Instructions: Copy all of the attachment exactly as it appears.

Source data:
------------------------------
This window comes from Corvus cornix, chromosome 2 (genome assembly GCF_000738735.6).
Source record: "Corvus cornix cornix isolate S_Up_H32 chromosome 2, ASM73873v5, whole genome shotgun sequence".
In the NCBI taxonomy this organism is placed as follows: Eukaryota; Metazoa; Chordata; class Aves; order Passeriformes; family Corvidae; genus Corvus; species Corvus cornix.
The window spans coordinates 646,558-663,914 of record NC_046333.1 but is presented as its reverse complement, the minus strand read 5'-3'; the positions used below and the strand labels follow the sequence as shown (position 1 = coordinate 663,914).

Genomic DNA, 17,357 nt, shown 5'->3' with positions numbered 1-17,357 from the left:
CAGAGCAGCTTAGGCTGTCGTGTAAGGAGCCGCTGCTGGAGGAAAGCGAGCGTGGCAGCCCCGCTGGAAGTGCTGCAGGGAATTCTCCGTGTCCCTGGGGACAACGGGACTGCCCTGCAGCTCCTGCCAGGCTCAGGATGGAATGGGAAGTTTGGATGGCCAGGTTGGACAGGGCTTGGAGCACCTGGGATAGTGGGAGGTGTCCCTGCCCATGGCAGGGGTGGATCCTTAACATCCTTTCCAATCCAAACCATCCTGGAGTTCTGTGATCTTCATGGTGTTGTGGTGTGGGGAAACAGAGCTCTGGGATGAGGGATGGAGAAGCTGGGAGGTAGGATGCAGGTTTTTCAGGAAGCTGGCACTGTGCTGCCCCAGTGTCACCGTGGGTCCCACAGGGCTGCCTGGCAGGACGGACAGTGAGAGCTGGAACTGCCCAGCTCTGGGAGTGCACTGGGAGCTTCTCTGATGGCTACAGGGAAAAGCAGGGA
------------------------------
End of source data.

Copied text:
This window comes from Corvus cornix, chromosome 2 (genome assembly GCF_000738735.6).
Source record: "Corvus cornix cornix isolate S_Up_H32 chromosome 2, ASM73873v5, whole genome shotgun sequence".
In the NCBI taxonomy this organism is placed as follows: Eukaryota; Metazoa; Chordata; class Aves; order Passeriformes; family Corvidae; genus Corvus; species Corvus cornix.
The window spans coordinates 646,558-663,914 of record NC_046333.1 but is presented as its reverse complement, the minus strand read 5'-3'; the positions used below and the strand labels follow the sequence as shown (position 1 = coordinate 663,914).

Genomic DNA, 17,357 nt, shown 5'->3' with positions numbered 1-17,357 from the left:
CAGAGCAGCTTAGGCTGTCGTGTAAGGAGCCGCTGCTGGAGGAAAGCGAGCGTGGCAGCCCCGCTGGAAGTGCTGCAGGGAATTCTCCGTGTCCCTGGGGACAACGGGACTGCCCTGCAGCTCCTGCCAGGCTCAGGATGGAATGGGAAGTTTGGATGGCCAGGTTGGACAGGGCTTGGAGCACCTGGGATAGTGGGAGGTGTCCCTGCCCATGGCAGGGGTGGATCCTTAACATCCTTTCCAATCCAAACCATCCTGGAGTTCTGTGATCTTCATGGTGTTGTGGTGTGGGGAAACAGAGCTCTGGGATGAGGGATGGAGAAGCTGGGAGGTAGGATGCAGGTTTTTCAGGAAGCTGGCACTGTGCTGCCCCAGTGTCACCGTGGGTCCCACAGGGCTGCCTGGCAGGACGGACAGTGAGAGCTGGAACTGCCCAGCTCTGGGAGTGCACTGGGAGCTTCTCTGATGGCTACAGGGAAAAGCAGGGA